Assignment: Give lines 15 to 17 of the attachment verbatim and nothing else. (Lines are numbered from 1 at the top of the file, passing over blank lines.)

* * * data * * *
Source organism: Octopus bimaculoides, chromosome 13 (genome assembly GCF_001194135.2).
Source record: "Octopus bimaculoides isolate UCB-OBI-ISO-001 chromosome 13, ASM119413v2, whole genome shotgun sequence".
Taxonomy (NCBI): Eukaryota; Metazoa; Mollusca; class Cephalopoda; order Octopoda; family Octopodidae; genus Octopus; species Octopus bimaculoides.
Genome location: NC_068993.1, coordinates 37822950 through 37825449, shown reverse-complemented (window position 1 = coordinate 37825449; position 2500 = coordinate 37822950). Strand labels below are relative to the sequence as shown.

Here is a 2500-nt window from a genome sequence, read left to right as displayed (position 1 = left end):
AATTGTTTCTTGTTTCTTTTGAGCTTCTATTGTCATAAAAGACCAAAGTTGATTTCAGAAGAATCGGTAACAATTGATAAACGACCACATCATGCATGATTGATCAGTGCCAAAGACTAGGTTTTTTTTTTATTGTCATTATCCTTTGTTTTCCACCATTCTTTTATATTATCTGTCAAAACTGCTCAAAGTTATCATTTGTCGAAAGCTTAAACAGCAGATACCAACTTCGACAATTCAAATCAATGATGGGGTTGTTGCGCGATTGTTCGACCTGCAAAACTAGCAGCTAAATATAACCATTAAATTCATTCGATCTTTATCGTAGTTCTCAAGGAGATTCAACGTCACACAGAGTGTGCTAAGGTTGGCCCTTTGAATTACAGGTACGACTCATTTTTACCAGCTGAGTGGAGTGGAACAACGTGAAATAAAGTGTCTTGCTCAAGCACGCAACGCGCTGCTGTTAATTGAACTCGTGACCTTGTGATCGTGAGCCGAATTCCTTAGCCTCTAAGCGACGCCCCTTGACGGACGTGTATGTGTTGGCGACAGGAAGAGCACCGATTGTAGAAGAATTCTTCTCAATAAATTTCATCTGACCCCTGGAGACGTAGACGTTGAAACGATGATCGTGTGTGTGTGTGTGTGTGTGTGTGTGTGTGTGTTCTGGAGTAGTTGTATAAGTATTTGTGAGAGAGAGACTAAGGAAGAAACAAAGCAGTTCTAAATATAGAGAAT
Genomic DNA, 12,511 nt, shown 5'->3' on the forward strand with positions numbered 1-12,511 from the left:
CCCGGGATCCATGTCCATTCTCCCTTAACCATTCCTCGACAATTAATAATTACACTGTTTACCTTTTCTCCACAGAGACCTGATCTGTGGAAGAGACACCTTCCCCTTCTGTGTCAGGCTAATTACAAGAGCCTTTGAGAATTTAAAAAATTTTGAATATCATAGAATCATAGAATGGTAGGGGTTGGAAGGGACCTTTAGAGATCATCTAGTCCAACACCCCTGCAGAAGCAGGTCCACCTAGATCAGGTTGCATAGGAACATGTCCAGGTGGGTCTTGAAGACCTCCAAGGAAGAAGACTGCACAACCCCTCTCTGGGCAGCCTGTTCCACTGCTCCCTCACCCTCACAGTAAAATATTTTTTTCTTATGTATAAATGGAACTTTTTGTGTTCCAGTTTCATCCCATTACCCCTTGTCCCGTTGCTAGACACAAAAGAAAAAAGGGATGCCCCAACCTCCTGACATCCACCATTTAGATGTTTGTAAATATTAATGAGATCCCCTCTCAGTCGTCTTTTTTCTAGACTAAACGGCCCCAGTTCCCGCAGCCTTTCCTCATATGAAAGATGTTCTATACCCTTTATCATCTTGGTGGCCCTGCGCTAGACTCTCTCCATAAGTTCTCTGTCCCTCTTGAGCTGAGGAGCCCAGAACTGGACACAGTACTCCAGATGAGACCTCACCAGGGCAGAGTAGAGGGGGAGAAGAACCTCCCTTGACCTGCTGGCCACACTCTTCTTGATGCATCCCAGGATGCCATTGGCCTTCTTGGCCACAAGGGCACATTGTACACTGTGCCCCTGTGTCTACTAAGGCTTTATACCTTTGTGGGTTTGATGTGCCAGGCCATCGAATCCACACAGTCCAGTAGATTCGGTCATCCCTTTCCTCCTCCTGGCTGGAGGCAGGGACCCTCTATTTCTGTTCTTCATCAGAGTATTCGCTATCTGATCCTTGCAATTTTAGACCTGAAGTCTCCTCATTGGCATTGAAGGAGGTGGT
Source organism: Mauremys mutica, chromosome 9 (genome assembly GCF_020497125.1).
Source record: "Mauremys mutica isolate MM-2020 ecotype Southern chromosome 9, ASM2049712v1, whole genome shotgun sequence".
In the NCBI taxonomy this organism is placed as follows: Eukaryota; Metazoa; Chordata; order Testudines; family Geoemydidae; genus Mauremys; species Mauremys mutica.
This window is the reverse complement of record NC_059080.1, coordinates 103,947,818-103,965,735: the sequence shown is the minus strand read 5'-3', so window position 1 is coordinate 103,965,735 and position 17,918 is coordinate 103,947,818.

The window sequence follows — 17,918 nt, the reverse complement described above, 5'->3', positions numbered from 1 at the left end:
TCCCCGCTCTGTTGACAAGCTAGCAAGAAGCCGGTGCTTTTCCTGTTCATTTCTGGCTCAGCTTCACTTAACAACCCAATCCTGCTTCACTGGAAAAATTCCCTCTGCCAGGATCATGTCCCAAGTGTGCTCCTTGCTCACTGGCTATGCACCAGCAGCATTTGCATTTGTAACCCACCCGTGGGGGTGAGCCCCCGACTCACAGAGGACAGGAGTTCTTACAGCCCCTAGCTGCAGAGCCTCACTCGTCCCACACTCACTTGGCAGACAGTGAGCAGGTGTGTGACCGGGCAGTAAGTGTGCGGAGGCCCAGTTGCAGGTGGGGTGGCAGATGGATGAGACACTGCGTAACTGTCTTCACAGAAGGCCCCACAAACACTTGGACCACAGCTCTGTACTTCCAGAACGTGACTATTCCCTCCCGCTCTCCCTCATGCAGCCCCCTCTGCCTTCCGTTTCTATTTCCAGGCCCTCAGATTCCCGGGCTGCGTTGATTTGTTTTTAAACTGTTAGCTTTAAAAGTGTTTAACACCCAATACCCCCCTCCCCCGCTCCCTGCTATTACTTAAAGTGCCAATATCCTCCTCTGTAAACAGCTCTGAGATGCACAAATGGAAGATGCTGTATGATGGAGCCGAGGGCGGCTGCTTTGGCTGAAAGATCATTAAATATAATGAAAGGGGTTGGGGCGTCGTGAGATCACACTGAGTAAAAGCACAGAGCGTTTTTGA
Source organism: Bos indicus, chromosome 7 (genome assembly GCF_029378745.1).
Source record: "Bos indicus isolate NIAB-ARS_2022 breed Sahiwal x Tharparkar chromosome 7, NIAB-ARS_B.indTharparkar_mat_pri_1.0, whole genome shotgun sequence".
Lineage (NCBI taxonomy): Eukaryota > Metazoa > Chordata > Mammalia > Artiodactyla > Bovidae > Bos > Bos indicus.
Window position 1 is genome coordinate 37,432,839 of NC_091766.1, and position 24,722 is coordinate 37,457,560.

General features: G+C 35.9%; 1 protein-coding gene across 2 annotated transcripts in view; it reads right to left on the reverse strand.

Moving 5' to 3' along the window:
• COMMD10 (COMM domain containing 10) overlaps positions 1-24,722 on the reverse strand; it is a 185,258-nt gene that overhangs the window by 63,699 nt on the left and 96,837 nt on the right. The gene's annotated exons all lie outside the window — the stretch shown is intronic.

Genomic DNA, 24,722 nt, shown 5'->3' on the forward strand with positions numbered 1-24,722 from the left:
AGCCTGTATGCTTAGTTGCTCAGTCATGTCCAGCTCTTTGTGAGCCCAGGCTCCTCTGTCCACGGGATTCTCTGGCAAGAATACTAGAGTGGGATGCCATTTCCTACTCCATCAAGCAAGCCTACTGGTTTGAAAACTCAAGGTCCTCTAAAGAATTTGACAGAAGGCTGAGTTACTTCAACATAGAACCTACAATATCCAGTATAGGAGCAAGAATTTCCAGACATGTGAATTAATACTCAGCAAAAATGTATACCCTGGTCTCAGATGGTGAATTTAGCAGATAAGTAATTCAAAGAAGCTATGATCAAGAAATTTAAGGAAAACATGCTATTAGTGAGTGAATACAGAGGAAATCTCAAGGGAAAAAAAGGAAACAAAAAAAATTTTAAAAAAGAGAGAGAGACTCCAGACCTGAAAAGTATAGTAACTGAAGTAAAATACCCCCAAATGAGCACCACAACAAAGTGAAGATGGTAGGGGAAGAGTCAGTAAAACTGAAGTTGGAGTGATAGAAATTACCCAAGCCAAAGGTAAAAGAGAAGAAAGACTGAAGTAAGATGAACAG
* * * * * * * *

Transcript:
Source organism: Bos indicus, chromosome 7 (genome assembly GCF_029378745.1).
Source record: "Bos indicus isolate NIAB-ARS_2022 breed Sahiwal x Tharparkar chromosome 7, NIAB-ARS_B.indTharparkar_mat_pri_1.0, whole genome shotgun sequence".
Lineage (NCBI taxonomy): Eukaryota > Metazoa > Chordata > Mammalia > Artiodactyla > Bovidae > Bos > Bos indicus.